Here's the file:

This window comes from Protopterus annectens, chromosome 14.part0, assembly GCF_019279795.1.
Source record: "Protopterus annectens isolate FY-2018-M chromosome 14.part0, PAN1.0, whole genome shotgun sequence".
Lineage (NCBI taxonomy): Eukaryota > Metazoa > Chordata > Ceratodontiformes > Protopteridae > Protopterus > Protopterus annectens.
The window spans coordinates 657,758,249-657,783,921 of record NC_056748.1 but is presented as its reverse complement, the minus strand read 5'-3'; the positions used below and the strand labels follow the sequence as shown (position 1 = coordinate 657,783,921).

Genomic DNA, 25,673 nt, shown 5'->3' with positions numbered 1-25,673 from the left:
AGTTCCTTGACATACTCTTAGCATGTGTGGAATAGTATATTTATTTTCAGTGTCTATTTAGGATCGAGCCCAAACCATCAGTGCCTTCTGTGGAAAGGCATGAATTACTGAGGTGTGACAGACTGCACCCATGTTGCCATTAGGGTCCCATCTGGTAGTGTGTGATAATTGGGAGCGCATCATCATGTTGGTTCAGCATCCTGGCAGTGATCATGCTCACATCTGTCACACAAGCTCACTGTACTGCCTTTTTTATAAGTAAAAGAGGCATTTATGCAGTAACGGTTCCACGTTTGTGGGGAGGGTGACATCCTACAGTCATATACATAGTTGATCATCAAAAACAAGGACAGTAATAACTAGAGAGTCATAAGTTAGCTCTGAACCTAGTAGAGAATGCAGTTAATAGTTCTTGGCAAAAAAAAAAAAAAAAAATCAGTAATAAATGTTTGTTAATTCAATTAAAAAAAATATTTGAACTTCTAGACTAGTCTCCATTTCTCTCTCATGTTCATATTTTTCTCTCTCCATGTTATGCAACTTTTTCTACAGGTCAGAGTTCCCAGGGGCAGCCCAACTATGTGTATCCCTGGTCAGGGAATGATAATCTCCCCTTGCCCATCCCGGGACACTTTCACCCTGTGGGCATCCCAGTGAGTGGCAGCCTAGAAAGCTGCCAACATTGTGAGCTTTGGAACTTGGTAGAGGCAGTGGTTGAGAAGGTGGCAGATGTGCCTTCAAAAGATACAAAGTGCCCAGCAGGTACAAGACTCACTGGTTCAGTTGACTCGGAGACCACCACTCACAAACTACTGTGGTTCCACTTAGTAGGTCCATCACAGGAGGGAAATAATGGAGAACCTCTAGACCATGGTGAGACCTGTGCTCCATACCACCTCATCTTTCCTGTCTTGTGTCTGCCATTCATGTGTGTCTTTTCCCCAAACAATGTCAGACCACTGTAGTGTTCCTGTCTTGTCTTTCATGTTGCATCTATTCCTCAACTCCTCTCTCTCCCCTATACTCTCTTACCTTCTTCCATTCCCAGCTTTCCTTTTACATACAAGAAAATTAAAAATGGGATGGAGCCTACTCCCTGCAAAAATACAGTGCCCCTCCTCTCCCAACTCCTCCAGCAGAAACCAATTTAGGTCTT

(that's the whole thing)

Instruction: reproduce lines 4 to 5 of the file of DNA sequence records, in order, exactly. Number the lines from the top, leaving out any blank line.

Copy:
The window spans coordinates 657,758,249-657,783,921 of record NC_056748.1 but is presented as its reverse complement, the minus strand read 5'-3'; the positions used below and the strand labels follow the sequence as shown (position 1 = coordinate 657,783,921).

Genomic DNA, 25,673 nt, shown 5'->3' with positions numbered 1-25,673 from the left: